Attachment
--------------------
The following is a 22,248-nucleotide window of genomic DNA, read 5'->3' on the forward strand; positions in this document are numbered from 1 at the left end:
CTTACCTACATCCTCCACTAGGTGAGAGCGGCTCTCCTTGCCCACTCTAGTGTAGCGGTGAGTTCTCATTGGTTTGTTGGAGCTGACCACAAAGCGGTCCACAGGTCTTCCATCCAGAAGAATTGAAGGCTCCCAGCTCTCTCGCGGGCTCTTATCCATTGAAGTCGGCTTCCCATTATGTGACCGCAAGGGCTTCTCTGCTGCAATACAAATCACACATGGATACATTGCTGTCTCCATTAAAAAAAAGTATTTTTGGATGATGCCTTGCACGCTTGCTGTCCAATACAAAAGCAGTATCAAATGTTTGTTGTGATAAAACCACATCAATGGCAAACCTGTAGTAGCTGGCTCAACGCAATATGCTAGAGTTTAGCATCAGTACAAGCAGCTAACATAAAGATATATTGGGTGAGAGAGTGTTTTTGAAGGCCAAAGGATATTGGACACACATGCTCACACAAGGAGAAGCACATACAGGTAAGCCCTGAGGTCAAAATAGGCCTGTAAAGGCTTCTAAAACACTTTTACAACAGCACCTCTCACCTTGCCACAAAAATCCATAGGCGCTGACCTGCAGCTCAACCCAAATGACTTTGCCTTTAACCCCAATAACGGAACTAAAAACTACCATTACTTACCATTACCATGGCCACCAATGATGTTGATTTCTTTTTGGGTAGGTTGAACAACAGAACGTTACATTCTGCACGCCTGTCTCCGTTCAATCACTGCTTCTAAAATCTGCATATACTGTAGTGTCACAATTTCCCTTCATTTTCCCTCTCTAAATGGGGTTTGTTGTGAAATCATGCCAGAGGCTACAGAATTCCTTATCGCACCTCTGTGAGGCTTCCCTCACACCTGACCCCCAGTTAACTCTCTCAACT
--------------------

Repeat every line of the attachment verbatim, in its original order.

The following is a 22,248-nucleotide window of genomic DNA, read 5'->3' on the forward strand; positions in this document are numbered from 1 at the left end:
CTTACCTACATCCTCCACTAGGTGAGAGCGGCTCTCCTTGCCCACTCTAGTGTAGCGGTGAGTTCTCATTGGTTTGTTGGAGCTGACCACAAAGCGGTCCACAGGTCTTCCATCCAGAAGAATTGAAGGCTCCCAGCTCTCTCGCGGGCTCTTATCCATTGAAGTCGGCTTCCCATTATGTGACCGCAAGGGCTTCTCTGCTGCAATACAAATCACACATGGATACATTGCTGTCTCCATTAAAAAAAAGTATTTTTGGATGATGCCTTGCACGCTTGCTGTCCAATACAAAAGCAGTATCAAATGTTTGTTGTGATAAAACCACATCAATGGCAAACCTGTAGTAGCTGGCTCAACGCAATATGCTAGAGTTTAGCATCAGTACAAGCAGCTAACATAAAGATATATTGGGTGAGAGAGTGTTTTTGAAGGCCAAAGGATATTGGACACACATGCTCACACAAGGAGAAGCACATACAGGTAAGCCCTGAGGTCAAAATAGGCCTGTAAAGGCTTCTAAAACACTTTTACAACAGCACCTCTCACCTTGCCACAAAAATCCATAGGCGCTGACCTGCAGCTCAACCCAAATGACTTTGCCTTTAACCCCAATAACGGAACTAAAAACTACCATTACTTACCATTACCATGGCCACCAATGATGTTGATTTCTTTTTGGGTAGGTTGAACAACAGAACGTTACATTCTGCACGCCTGTCTCCGTTCAATCACTGCTTCTAAAATCTGCATATACTGTAGTGTCACAATTTCCCTTCATTTTCCCTCTCTAAATGGGGTTTGTTGTGAAATCATGCCAGAGGCTACAGAATTCCTTATCGCACCTCTGTGAGGCTTCCCTCACACCTGACCCCCAGTTAACTCTCTCAACT